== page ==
Collectors sometimes give a new name to an old object. This is the case of the Victorian Brides Baskets. The old glass and silver company catalogs, never listed a,"Brides Basket." They were called berry or fruit bowls. Today they are called." Brides Baskets, as they were very popular as wedding gifts during the Victorian era, 1860-1900.
Silver plate companies made the frames and bought the glass basket inserts from glass companies, and vice versa. They were married up ,to form what we all know today as a," Brides Basket." Because they were a product of two companies they were rarely marked as to who the maker was. Some times the silver companies would mark the frames, as there was a law ,stating that silver plate had to be marked ,as so. There were a lot of silver companies that made these frames. A few of the more popular ones are: Reed and Barton. Rogers Brothers, Pairpoint,Tufts. Meriden and Britanna. The same goes with the glass companies. Art glass of this period were rarely marked in any form, one has to learn the look to tell the maker. A few of the companies that made the glass baskets are: Crown Milano, Mt.Washington,Peach Blow,Moser, Webb and New England Glass Co.
The bowls were all hand blown of art glass and usually had crimped or fluted edges. They have hand painted decorations, which was very tricky to do.After there were hand painted they were required to be fired to set the paint. A lot of the glass explodes or slumped with the re- heating. Reguardless of this problem, thousands were made and survived . They have been very popular with antique and art glass collectors for many generations. More often than not, they are found in the parlor of today's homes, even thought they were meant to be used in the dining room. The bowls are found in plain glass as well, but the more sought after are the fancy colored and highly enameled decorations. The highest prices are paid for baskets with unusual forms and rare art glass. A lot of brides Baskets today are not in there original silver frames. To achieve a higher selling price this is important. If the bowl does not fit the frame, slides around, it probably is a marriage.This would not bring as much as if it was the original frame.
Almost all the silver frames were plate. Most being quadruple plate,which meant there were several layers of silver. The plated is done by a process that transfers silver on to a base metal, like copper, by electricity. Some frames were made of sterling, but most likely not, as it was far ro expensive and had to be hand made, where the plate ones could be mass produced from molded parts. A few were made from brass or bronze and some simple ones had pewter frames as well.
During the 1880's. fancier glass inserts began to appear and the styles available were numerous by the 1890's. American silver and silver plate companies used glass bowls that were made both in America and Europe. The bowls added greatly to the cost and the popularity of the brides basket. A 3 layer quilted satin glass bowl was very labor intense to make, costing much more than a plain ruffled cranberry bowl. The bowls were hand blown by one artist and then turned over to a painter or decorator, which added to the cost of production. Rarely did a blower of the bowl ,do his or her own decorating. Most American collectors tend to like the American made bowls best. I usually pay no attention to who made what, and buy what I like and think is beautiful.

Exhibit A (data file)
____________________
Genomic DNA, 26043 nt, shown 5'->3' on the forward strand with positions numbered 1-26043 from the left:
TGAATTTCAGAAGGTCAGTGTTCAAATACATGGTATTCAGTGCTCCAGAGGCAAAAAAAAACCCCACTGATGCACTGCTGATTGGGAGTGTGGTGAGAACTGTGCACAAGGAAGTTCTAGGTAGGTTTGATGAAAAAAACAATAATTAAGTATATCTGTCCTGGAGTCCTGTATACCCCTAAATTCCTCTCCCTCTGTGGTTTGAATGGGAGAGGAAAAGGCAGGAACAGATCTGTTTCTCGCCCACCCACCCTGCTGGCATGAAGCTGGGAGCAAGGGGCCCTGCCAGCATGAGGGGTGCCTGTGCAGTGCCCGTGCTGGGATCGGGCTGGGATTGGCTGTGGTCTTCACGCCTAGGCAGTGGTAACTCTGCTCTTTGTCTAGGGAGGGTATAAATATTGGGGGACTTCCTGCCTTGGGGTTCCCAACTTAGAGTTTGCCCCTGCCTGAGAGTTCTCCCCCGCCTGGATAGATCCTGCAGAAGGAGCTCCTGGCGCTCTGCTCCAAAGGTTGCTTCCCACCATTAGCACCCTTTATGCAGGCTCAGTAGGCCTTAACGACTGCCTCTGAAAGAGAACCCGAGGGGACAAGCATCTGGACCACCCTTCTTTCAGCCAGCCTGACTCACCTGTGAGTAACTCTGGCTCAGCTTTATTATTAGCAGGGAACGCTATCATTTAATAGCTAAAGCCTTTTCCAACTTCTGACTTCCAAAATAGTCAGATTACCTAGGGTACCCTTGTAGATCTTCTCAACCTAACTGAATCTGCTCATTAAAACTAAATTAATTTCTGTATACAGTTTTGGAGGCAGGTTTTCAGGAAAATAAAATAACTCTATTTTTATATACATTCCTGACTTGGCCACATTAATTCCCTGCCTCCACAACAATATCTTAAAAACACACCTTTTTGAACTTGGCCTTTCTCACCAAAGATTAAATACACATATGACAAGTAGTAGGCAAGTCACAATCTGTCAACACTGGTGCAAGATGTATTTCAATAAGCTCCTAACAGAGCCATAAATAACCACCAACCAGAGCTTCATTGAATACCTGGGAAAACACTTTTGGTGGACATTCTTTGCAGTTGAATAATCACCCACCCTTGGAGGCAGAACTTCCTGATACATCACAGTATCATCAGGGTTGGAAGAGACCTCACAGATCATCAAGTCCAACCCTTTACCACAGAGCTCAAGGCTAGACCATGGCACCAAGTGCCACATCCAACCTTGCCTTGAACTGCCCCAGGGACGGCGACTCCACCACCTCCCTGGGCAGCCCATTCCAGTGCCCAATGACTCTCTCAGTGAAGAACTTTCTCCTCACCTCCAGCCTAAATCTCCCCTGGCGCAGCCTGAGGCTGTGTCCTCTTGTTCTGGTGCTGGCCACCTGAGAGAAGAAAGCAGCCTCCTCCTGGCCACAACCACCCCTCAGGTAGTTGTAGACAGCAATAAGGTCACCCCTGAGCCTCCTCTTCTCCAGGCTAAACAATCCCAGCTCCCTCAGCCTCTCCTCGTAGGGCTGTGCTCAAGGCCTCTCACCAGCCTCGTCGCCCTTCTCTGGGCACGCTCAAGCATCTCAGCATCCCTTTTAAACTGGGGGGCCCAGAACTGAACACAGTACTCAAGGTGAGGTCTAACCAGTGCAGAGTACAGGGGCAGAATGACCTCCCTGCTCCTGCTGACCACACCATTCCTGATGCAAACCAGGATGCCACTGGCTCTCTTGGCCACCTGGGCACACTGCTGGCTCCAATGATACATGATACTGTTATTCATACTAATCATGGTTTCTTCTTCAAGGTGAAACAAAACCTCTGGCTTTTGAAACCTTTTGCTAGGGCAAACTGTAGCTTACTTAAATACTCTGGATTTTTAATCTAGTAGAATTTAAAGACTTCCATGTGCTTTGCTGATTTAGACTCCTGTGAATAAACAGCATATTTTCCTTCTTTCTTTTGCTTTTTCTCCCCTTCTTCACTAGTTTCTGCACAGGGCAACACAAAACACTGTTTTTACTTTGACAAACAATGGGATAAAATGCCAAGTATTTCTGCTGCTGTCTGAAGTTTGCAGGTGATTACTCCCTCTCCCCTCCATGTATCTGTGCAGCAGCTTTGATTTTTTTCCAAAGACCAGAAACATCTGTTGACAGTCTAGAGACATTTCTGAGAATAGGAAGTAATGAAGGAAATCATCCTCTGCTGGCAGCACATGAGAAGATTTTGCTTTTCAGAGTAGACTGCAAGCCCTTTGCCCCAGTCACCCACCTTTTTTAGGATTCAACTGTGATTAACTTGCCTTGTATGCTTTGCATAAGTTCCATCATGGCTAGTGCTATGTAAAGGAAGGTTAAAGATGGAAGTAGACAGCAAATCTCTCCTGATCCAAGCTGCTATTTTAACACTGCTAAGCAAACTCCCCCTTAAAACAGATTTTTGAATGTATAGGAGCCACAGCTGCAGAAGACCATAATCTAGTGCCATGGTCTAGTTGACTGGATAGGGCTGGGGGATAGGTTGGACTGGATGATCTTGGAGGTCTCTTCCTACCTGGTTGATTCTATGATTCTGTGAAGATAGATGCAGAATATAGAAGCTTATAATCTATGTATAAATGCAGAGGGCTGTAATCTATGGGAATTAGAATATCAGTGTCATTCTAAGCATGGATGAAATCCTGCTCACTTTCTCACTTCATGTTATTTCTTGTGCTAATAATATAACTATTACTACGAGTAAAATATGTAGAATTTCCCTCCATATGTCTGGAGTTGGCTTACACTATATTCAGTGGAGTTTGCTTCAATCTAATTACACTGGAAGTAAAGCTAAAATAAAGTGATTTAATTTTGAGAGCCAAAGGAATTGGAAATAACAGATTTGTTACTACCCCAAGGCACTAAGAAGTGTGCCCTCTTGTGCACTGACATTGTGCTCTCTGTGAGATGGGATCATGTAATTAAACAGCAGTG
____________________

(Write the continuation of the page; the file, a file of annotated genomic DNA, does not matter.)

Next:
|I bought this brides basket as I thought the orange color looked good with my french hand blacked wall paper boarder,|
Like a lot of antiques, the Brides Bowls, are not as popular as they once were. If you gave one today as a wedding gift to a young couple, most of them would say, " what the hell is this?' They would much rather have a Kitchen Aid mixer, that would cost about the same amount of money, as an antique Brides Basket.. Most old time collectors of antiques never settle with just one of any thing. I have three Brides Baskets that I am sharing with you today, but I have friends that have many more. When I was a new collector I was so excited to finally find and be able to afford a Brides Basket. That one is long gone, sold off in one of my many moves, and the ones I have today, are just as pretty and I find them great fun to use as a decorative accessory. The colors are vast and one can choose the color to match the room.
I hope you enjoy this little lesson today on the so called, Victorian Brides Basket, aka, fruit bowls. Come by, My Old Historic House ,any time for a real tour and see for yourself, my beautiful Brides Baskets.. Remember, I will always leave the lights on and Sissy Dog will always meet you with a jump and a kiss. It has turned a little colder here in rural Missouri. I for one am not ready or excited about the coming winter. But, what is one to do, but ready themselves and get out the warm cloths and blankets. See you next time
|This basket has the original frame as it has grapes molded in the silver and the bowl has grapes pained on the glass.|